WORLD LEADERS were divided in their reaction to US missile strikes on a Syrian airbase yesterday that killed at least nine people, while Thai observers said it was premature to predict any real upward impact of the action on oil prices and the energy market.
Although global crude oil prices jumped after the US attack in Syria, it had not yet affected retail gas prices in Thailand, said Soraphol Tulayasthien, the Finance Ministry’s director of Economic Stability Analysis Division at Fiscal Policy Office.
“We will closely watch the situation how it will further plays out,” Soraphol said.
PTT, however, lifted its retail price by Bt 0.40 per litre yesterday.
The missile strike, in response to an apparent chemical weapons attack that killed scores of Syrian civilians, marked the first time the United States had directly attacked the regime of President Bashar al-Assad.
Russia and Iran, key allies of the Assad regime, condemned the US missile attacks ordered by US President Donald Trump.
The strikes were an “aggression against a sovereign state in violation of international norms,” the Kremlin said in a statement. The action had “inflicted considerable damage” to already “lamentable” US-Russia ties, it added.
Iran “strongly condemned” the strike, just as it condemned “all unilateral military action”. It said the US action was taken under the “pretext” of the chemical strike.
However major powerhouses in Europe such as France, Germany and Britain backed the missile attack. In a joint statement, French President Francois Hollande and German Chancellor Angela Merkel said that Assad bore “sole responsibility” for the US strike following the suspected chemical attack.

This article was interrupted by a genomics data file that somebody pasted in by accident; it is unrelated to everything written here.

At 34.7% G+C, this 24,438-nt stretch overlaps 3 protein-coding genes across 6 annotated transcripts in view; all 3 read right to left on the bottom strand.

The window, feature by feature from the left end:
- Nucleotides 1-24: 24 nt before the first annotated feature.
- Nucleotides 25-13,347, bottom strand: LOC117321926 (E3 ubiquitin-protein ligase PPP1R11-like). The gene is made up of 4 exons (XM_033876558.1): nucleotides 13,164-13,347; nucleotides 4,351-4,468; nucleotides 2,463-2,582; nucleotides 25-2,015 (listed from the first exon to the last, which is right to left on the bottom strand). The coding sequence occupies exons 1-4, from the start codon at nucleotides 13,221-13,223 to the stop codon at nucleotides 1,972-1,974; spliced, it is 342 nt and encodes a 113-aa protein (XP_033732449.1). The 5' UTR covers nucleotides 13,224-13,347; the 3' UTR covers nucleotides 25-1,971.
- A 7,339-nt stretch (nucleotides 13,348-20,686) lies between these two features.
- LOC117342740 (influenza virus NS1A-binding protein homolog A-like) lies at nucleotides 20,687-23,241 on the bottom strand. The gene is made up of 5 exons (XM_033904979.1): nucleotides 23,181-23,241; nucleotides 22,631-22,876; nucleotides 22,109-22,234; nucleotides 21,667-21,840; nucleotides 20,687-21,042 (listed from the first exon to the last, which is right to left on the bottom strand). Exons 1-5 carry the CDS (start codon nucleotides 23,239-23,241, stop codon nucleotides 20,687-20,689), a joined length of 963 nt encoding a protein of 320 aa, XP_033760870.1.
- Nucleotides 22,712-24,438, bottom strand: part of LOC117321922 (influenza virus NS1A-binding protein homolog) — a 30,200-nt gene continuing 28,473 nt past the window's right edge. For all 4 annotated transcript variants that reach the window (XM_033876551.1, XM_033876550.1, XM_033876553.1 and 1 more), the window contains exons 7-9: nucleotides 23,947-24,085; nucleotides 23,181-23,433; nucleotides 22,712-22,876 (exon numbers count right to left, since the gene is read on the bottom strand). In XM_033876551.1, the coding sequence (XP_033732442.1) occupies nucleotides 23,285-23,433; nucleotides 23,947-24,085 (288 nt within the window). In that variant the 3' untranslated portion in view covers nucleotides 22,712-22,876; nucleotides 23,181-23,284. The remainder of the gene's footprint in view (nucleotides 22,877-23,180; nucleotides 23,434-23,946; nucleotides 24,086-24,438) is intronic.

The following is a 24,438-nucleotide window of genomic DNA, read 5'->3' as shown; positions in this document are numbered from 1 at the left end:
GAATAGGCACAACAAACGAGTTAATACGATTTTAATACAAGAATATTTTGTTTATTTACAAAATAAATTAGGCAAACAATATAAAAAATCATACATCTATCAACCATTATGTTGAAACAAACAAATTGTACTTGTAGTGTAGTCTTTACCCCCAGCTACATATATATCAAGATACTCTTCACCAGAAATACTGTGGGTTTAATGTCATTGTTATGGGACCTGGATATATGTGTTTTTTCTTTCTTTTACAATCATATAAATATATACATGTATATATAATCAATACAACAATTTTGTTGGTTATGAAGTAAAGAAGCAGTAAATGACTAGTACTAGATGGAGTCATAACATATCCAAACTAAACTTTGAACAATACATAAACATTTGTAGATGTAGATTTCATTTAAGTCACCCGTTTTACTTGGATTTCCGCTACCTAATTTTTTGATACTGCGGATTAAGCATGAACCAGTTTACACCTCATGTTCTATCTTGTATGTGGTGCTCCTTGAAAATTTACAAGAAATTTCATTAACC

The British government said it “fully supported” the strikes, judging them an “appropriate response to the barbaric chemical weapons attack”. It said the strikes were “intended to deter further attacks.”
European Union President Donald Tusk said the US missile strikes demonstrated “needed resolve” against chemical weapons attacks. “US strikes show needed resolve against barbaric chemical attacks,” tweeted Tusk, who represents the 28 EU member states, adding the bloc would work with the US to “end brutality” in Syria.
Nato ally Turkey welcomed the strikes as “positive”, while strong US ally |Saudi Arabia hailed Trump’s action as “courageous”.
Israeli PM Benjamin Netanyahu said Israel “fully supports” the “strong and clear message” sent by the air strikes. He added that the message should “resonate not only in Damascus, but in Tehran, Pyongyang and elsewhere”.
China, whose President Xi Jinping met Trump in Florida as the strikes were taking place, warned against “further deterioration” of the situation in Syria.
Meanwhile, should crude oil prices continue to rise due to the Syrian crisis it could lead to rises in retail prices in Thailand. World crude oil prices were at a near one-month high, with Brent crude futures up 1.5 per cent to $55.72 a barrel yesterday afternoon.